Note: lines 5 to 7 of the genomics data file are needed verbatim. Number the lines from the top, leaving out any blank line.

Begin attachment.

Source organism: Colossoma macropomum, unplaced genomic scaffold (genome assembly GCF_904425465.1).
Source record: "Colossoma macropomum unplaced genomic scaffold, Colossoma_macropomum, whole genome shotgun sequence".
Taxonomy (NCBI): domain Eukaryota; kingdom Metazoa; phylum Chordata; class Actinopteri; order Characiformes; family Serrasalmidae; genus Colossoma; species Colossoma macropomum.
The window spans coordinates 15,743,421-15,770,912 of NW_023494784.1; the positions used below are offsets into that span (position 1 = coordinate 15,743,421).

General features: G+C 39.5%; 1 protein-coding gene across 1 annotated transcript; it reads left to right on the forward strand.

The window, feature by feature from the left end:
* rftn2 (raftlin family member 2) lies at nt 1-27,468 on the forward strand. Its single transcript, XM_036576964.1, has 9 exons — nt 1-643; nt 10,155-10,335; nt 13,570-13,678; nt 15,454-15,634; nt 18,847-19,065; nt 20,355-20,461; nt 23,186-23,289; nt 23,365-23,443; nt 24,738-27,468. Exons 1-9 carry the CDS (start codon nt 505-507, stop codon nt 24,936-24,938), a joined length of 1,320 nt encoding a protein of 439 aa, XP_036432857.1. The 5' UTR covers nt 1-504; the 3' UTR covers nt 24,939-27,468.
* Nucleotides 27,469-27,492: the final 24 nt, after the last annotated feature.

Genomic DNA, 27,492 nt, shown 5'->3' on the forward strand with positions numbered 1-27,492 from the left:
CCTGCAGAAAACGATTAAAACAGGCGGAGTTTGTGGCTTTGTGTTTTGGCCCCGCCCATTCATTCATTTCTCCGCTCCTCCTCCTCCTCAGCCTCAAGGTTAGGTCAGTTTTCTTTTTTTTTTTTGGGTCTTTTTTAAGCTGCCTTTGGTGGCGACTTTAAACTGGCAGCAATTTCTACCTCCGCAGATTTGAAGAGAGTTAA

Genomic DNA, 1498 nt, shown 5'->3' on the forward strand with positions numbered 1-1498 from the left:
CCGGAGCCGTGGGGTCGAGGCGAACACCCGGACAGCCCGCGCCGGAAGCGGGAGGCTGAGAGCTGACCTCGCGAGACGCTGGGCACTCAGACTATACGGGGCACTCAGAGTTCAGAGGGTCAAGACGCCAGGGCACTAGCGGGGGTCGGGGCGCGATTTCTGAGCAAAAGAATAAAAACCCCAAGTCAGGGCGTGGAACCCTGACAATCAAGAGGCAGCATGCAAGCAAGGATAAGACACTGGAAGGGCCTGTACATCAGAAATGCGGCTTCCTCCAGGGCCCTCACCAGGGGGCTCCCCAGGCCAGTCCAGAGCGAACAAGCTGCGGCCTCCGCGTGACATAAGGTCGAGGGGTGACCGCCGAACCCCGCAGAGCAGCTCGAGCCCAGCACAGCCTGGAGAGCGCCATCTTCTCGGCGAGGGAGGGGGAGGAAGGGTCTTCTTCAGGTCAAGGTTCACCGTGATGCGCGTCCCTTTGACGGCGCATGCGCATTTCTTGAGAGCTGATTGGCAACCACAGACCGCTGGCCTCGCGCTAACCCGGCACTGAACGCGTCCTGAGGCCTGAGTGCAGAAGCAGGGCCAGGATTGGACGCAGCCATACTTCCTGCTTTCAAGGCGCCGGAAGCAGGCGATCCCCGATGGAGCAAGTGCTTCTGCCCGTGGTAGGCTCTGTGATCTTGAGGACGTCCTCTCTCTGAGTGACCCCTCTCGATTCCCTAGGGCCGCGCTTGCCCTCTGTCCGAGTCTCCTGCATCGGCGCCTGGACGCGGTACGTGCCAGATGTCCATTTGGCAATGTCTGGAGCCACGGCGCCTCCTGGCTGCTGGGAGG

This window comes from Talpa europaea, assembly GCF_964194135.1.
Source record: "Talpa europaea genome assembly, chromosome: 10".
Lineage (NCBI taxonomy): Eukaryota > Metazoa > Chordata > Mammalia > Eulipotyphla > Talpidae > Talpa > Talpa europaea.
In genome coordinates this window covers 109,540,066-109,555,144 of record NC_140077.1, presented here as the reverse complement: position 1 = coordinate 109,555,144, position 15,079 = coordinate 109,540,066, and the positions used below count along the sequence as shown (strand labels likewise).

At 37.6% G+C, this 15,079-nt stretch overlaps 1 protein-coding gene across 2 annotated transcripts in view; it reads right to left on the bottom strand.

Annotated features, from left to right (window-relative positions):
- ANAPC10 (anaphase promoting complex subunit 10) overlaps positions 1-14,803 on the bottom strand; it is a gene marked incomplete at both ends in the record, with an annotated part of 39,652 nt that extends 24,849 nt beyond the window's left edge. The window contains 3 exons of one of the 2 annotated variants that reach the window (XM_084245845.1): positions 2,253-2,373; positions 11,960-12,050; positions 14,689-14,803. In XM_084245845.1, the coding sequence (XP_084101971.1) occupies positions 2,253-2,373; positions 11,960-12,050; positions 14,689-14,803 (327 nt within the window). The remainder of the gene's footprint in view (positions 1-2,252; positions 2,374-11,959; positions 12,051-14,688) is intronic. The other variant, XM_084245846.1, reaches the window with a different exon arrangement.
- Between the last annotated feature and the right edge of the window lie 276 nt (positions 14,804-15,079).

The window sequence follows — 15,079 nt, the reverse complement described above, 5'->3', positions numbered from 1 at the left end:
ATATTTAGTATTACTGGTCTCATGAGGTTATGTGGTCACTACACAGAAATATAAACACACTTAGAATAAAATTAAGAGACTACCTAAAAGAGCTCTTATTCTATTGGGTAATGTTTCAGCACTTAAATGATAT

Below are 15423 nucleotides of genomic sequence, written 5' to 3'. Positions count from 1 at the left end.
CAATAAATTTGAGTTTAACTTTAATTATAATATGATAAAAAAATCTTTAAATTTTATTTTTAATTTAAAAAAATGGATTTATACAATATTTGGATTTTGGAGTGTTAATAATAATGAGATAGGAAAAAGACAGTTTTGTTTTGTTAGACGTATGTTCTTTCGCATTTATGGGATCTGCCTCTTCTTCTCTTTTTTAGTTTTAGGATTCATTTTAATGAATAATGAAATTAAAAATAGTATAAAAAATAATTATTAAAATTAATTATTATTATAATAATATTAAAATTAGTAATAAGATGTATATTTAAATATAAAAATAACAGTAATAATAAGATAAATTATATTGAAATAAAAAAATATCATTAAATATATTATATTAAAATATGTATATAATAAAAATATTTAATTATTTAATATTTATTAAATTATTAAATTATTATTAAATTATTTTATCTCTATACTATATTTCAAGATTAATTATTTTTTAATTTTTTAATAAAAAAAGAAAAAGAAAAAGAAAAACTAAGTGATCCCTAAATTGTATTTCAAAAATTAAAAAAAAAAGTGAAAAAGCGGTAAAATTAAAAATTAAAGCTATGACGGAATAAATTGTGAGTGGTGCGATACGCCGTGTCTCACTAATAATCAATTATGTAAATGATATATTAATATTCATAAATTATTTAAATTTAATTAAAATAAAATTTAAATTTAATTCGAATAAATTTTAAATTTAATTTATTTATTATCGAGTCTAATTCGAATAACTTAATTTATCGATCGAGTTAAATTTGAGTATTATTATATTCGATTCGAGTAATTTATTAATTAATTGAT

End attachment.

General features: G+C 39.5%; 1 protein-coding gene across 1 annotated transcript; it reads left to right on the forward strand.

The window, feature by feature from the left end:
* rftn2 (raftlin family member 2) lies at nt 1-27,468 on the forward strand. Its single transcript, XM_036576964.1, has 9 exons — nt 1-643; nt 10,155-10,335; nt 13,570-13,678; nt 15,454-15,634; nt 18,847-19,065; nt 20,355-20,461; nt 23,186-23,289; nt 23,365-23,443; nt 24,738-27,468. Exons 1-9 carry the CDS (start codon nt 505-507, stop codon nt 24,936-24,938), a joined length of 1,320 nt encoding a protein of 439 aa, XP_036432857.1. The 5' UTR covers nt 1-504; the 3' UTR covers nt 24,939-27,468.